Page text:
by Sunetra Senior

When we think of having a ‘self-narrative’, there might be connotations of egotism and/or triviality, and some of us may even draw a complete blank. It isn’t mentioned very often, and when it is, there’s this fashion of deconstructing it: the notion of having your own conscious story as being strangely self-indulgent, or in its best light intriguing, but ultimately useless. But in a world that is increasingly trying to tell us who we are, where nationalism is on the rise, in even the most *apparently* free-thinking of countries and conformity is king, having a healthy self-narrative – the perception of how our life experiences have come to define and shape us – is not only valid and beautiful, but I would argue, key to rejuvenating our social freedom.

The power of the self-narrative is the fact that it is not simply a cold, CV-like account of external events. As individuals with our own personalities and sensibilities, we’re constituted of a complex set of emotional resonances that emanate from our past experiences and have been forged through both exterior and psychological places. This means that nascent – and just itching to be discovered – within us is a more feeling and multi-dimensional understanding of who we are. ‘A remarkable thing,’ writes Neisser, author of the academically studied psychoanalytical text, The Remembering Selfaccuracy and construction in the self-narrative, ‘is not just that past events influence the present (which happens in all biological systems) but that they are explicitly reconstructed by the person who experienced them (…) If the remembered event seems to have played a significant part in the life of the rememberer, it becomes an example of autobiographical memory’ and can consequently come to form part of a life narrative (…) crucial turning points appear in self-narratives, much more than in life itself.’

This is who we are as humans: pulsing, capacious and infinitely profound.

Importantly, he also emphasises that ‘remembered selves’ are not even entirely dependent on memory because ‘the crucial cognitive activities involved in self-construction seem more like thinking than memory.’ Essentially then the creation of a self-story involves a deep and sustained introspection that connects you to a rawer, more intuitive sense of self that ultimately transcends time. This is your truest character, and it lies beyond the methodical – ancillary – indicators of a consolidated existence, such as a six-figure income and/or popular vocation, getting married, and owning a decent property.  Thinking on and continually reconciling your personal history, including the most charged moments of your life – how and why you reacted a certain way and what the consequences were for you and those around you, your repeat motivations and natural preferences for specific people, traits and activities – gives you the reliable foundation for a personal identity.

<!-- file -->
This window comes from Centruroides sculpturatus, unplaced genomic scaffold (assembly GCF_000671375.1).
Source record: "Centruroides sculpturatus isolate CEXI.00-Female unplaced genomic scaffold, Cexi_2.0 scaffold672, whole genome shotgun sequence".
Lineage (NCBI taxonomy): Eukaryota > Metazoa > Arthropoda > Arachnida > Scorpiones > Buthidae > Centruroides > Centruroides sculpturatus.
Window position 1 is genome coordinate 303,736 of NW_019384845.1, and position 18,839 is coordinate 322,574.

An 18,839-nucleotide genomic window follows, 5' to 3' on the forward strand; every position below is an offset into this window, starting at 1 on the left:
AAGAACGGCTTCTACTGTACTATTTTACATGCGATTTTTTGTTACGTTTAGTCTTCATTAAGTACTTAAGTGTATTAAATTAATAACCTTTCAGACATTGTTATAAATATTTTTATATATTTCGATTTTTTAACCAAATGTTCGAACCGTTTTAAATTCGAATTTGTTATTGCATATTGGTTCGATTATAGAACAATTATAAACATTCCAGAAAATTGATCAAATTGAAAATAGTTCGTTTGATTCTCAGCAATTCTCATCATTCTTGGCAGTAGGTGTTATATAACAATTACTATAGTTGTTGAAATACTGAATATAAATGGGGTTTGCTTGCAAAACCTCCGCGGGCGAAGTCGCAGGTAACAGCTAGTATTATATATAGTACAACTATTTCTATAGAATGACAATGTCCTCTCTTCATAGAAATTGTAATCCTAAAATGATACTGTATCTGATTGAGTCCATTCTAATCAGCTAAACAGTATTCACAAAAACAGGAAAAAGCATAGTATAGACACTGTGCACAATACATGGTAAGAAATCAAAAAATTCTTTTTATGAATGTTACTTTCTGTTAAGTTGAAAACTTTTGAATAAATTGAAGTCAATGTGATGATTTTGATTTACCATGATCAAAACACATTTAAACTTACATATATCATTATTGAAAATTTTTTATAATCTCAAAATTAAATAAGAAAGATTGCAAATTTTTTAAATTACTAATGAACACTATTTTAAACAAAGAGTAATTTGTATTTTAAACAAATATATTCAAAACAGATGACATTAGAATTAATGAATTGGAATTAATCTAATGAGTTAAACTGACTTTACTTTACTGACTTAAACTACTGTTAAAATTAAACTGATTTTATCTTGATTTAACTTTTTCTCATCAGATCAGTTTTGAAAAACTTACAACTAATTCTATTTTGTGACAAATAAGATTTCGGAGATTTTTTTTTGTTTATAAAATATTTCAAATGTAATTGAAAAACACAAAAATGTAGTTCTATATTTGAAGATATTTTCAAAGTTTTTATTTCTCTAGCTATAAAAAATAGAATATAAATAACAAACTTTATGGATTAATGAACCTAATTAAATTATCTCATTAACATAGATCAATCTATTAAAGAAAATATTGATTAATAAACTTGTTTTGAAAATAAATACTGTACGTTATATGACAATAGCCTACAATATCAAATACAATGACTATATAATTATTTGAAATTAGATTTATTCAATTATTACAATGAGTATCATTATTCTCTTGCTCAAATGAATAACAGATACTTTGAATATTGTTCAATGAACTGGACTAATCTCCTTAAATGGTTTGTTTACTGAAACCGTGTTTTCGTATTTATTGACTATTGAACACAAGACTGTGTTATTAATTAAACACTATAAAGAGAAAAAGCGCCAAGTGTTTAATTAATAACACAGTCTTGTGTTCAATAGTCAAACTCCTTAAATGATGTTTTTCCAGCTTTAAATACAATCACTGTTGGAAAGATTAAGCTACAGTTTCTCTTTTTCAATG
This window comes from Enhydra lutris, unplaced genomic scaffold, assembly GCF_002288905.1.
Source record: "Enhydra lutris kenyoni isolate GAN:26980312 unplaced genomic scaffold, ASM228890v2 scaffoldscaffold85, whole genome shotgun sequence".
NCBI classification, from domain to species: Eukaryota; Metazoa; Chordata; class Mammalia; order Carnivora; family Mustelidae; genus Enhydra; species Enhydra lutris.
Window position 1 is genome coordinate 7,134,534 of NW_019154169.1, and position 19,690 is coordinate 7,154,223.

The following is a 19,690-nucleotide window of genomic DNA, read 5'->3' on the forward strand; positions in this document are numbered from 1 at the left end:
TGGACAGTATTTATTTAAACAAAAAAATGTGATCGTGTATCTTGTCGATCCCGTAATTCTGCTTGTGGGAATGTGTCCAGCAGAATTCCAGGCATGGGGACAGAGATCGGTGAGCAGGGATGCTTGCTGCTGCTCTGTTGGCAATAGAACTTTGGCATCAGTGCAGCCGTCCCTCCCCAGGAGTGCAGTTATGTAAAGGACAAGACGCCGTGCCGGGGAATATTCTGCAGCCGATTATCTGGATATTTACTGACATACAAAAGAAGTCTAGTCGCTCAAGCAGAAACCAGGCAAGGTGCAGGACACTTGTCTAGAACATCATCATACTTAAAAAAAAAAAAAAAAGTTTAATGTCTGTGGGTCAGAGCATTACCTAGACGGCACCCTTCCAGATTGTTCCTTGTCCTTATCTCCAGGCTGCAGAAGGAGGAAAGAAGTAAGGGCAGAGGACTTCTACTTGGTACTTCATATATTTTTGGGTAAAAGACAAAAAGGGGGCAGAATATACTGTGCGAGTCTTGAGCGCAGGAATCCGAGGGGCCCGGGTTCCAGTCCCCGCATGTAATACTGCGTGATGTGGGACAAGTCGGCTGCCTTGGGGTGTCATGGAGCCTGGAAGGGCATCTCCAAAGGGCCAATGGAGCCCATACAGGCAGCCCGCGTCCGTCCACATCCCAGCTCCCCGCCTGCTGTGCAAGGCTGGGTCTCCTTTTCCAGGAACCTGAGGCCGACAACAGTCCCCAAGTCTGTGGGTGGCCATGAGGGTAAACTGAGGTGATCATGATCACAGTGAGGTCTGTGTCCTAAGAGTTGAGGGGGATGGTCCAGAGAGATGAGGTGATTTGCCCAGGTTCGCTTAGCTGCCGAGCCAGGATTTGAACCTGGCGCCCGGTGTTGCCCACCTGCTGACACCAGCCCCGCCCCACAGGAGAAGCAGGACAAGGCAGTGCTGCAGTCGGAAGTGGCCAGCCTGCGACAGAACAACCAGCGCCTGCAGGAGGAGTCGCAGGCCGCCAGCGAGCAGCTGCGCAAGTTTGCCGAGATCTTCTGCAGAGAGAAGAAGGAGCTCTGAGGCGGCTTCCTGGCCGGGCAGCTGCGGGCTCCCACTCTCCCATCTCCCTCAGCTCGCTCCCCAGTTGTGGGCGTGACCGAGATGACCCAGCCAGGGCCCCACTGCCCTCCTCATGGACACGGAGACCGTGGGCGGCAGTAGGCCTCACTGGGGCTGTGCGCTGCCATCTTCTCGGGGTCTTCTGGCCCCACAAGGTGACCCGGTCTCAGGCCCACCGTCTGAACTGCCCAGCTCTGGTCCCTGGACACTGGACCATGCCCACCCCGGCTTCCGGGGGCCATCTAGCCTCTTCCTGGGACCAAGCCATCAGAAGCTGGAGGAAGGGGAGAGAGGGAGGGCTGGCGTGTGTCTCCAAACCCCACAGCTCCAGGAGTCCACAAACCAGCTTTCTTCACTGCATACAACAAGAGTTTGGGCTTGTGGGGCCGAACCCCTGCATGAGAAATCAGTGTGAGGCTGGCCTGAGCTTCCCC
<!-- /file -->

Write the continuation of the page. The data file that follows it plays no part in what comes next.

This means that, far from being rigidly measurable or linear, the path to fulfilment – your life narrative – is fluid and fluctuating, and inevitably open to adaptation. This is who we are as humans: pulsing, capacious and infinitely profound. This philosophy is especially vital at a time when our concentration is being constantly disrupted so that we have little or no time to gather a self-narrative, let alone the momentum to pursue a relevant life path. We are living not just in the information age, but the information overload age, where we are perpetually bombarded via a range of digital devices by images of glorified social statuses, celebrity lifestyles, and advertisements that are of the opinion that we’re deserving of a better career. It’s a time when, as the Guardian mentioned in a recent article, we’ve returned to pre-workers’ hours rights because of the 24/7 obligation to be alert to our work emails and preserve our social reps on the web and through social media.